These M.O.R.E. motor mounts are much more resistant to flex and—most importantly—damn near impossible to break on the trail. Cherokee owners should expect a little extra vibration after installing these motor mounts, but not nearly as much as the polyurethane units. Besides a little extra vibration is par for the course if you need the extra insurance of bombproof motor mounts. These M.O.R.E. motor mounts are much more resistant to flex and—most importantly—damn near impossible to break on the trail. Cherokee owners should expect a little extra vibration after installing these motor mounts, but not nearly as much as the polyurethane units. Besides a little extra vibration is par for the course if you need the extra insurance of bombproof motor mounts.

The 4.0L Jeep engines have a bit of a weak link in their easily worn-out factory motor mounts. If you drive your 4.0L like a grandma on sedatives you probably won’t experience this problem. But if you suddenly get inspired by the last rerun of The Dukes of Hazzard and try to jump over a patrol car, or blast down a dry riverbed filled with rocks the size of Flash the dog, you probably will experience at least one broken motor mount.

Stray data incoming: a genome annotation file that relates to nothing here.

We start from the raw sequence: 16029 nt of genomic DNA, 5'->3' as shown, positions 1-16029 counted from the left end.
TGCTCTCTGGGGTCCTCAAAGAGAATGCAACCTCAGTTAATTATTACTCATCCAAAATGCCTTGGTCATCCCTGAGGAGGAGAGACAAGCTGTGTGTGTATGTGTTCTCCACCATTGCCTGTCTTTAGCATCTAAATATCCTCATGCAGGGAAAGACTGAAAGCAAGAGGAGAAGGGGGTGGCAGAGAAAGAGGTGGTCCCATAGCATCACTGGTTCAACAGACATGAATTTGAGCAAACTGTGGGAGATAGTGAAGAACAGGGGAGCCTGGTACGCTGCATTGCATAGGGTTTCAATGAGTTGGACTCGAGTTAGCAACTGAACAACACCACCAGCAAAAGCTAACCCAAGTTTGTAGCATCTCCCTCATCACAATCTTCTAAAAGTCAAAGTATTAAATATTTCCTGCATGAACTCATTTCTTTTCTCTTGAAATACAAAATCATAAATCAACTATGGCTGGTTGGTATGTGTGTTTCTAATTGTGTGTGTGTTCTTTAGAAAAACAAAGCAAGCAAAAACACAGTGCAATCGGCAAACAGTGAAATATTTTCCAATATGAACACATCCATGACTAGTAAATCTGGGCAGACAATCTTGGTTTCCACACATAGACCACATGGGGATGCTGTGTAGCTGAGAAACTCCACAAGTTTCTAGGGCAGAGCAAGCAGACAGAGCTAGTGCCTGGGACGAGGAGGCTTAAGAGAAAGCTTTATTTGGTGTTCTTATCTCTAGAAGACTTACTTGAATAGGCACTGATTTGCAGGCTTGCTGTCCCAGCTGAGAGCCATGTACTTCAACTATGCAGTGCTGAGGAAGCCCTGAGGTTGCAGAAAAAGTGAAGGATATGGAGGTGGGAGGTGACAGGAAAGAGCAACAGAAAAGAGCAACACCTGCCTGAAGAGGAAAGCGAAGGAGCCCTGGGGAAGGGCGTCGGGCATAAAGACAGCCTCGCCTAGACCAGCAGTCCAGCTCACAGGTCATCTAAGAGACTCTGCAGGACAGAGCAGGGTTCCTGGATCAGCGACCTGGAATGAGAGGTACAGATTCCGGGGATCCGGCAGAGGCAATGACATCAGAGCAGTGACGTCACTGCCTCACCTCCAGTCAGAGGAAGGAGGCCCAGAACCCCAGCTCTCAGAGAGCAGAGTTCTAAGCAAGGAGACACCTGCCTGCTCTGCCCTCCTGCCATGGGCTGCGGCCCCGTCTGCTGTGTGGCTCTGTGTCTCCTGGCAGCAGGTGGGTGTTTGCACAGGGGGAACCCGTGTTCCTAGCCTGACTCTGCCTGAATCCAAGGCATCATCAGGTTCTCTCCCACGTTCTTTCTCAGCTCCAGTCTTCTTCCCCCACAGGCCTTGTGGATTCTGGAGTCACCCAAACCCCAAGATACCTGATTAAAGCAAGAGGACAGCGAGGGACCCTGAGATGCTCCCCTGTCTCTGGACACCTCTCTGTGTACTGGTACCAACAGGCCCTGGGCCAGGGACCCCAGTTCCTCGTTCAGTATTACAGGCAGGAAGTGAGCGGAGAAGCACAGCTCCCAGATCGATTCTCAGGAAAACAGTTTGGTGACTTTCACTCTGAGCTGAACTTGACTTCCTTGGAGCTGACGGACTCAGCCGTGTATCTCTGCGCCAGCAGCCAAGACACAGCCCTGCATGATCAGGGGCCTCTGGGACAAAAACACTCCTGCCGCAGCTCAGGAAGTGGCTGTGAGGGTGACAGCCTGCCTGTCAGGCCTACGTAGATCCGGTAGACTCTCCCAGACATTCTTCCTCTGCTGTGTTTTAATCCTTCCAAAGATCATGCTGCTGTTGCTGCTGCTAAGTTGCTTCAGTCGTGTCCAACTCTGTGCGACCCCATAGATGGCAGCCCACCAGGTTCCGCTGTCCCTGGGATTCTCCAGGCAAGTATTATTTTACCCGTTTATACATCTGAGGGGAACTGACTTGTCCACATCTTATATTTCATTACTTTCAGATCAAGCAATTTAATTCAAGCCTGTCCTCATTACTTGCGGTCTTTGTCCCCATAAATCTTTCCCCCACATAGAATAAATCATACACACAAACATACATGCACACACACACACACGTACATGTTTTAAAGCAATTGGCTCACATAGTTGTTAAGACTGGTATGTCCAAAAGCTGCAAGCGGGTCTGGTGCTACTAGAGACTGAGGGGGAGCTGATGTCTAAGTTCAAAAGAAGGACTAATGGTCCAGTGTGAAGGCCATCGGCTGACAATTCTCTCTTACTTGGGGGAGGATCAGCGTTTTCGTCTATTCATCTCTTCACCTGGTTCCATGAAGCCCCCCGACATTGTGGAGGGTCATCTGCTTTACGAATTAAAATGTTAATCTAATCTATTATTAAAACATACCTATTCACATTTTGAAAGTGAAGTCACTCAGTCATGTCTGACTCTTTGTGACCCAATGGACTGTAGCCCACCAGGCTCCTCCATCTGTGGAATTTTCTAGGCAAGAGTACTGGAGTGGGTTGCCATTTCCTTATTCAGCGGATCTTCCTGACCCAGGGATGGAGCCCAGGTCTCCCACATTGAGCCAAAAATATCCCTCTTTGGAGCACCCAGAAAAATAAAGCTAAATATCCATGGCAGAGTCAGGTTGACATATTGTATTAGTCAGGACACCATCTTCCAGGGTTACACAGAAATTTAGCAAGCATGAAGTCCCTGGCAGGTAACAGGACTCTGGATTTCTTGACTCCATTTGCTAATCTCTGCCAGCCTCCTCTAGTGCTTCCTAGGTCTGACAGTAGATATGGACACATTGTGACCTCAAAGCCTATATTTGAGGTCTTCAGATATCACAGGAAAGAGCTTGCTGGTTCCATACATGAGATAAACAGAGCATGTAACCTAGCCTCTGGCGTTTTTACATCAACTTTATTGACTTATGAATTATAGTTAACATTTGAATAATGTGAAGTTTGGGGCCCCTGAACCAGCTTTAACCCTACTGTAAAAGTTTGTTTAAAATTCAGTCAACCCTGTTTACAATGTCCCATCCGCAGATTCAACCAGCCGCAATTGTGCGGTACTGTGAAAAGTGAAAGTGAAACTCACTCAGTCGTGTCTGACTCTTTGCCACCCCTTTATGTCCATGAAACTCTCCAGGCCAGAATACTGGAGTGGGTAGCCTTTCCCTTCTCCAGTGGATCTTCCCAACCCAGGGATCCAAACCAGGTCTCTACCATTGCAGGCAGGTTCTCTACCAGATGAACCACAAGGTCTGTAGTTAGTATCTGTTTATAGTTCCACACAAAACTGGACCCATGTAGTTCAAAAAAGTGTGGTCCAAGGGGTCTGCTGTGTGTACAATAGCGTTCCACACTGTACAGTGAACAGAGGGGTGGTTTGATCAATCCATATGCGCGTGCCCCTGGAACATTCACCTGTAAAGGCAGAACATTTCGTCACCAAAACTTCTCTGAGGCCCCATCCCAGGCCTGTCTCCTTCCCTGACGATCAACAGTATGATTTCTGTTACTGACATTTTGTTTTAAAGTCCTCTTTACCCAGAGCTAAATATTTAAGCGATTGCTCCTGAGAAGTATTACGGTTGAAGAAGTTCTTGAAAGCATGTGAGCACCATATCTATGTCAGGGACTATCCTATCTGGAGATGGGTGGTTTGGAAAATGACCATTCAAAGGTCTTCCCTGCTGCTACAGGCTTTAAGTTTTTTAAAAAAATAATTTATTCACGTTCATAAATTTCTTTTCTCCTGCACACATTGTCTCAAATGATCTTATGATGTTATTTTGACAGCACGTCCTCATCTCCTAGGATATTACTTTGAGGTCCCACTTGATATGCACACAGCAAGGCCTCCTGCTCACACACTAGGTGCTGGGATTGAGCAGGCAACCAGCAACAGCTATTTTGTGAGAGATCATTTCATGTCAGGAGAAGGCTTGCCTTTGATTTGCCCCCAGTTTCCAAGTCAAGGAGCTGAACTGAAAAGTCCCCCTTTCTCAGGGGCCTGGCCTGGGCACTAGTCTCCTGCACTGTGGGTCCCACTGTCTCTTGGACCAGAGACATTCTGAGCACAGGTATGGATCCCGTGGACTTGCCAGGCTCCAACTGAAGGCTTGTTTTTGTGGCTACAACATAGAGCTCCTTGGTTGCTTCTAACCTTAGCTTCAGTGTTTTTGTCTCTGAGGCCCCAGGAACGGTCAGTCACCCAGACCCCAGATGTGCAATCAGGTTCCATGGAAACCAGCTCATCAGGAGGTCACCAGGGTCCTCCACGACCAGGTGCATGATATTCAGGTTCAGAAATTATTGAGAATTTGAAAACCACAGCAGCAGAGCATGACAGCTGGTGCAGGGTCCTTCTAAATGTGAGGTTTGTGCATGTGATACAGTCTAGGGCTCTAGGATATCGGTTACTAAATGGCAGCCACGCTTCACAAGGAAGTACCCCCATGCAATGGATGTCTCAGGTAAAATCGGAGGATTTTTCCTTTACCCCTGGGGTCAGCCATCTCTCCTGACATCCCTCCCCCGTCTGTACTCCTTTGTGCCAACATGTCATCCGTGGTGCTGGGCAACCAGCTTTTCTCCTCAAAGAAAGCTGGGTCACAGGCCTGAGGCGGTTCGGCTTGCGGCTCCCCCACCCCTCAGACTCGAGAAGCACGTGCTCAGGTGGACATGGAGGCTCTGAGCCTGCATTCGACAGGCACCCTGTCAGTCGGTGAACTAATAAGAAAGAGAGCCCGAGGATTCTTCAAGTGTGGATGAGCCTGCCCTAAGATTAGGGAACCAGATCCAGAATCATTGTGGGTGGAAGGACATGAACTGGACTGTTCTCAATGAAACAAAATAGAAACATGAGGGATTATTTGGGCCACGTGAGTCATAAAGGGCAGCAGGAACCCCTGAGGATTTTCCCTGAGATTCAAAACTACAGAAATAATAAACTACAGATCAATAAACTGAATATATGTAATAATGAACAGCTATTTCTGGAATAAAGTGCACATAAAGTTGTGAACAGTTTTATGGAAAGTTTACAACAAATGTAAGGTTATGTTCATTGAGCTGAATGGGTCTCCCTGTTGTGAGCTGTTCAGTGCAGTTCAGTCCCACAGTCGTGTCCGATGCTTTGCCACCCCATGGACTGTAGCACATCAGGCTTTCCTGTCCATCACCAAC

All kidding aside, with hard street starts, trailer towing, and almost any type of off-roading, the OEM motor mounts will start to disintegrate. As with any component on your Jeep, the motor mounts are susceptible to damage from the elements, especially when you think about the amount of motor oil, road grime, ATF, and so on, that has probably come in contact with your motor mounts over the years. Factor in that barely balanced yet torquey straight-six, and you will quickly see small cracks developing in the factory rubber bushings. These cracks mean the cross-bolt holding up your motor can shift around more. Next thing you know, the sheetmetal-like motor mount has given way, and your 4.0L is leaning to its side like George Jones after a rough night.

For a few years now, bombproof motor mounts made with polyurethane bushings for the 4.0L have been available as aftermarket parts. While these units have proven to be more than adequate for Wranglers, Cherokee owners have not had this option. The polyurethane mounts will fit Cherokees quite easily, but the vibrations that result from this swap-in to a unibody frame are unbearable. Since chipped teeth and the factory mounts are both unacceptable to the folks at M.O.R.E., they decided to find a solution for these nasty vibrations and came up with some rubber-bushing bombproof motor mounts just for Cherokees.

These trick mounts bring down the vibrations to barely noticeable levels, so watch and learn while Mo Weitzel from Off Road General Store installs a set of these babies in a ’97 Cherokee.

Sources

Off Road General Store
Laguna Hills, CA 92653
www.offroadgs.com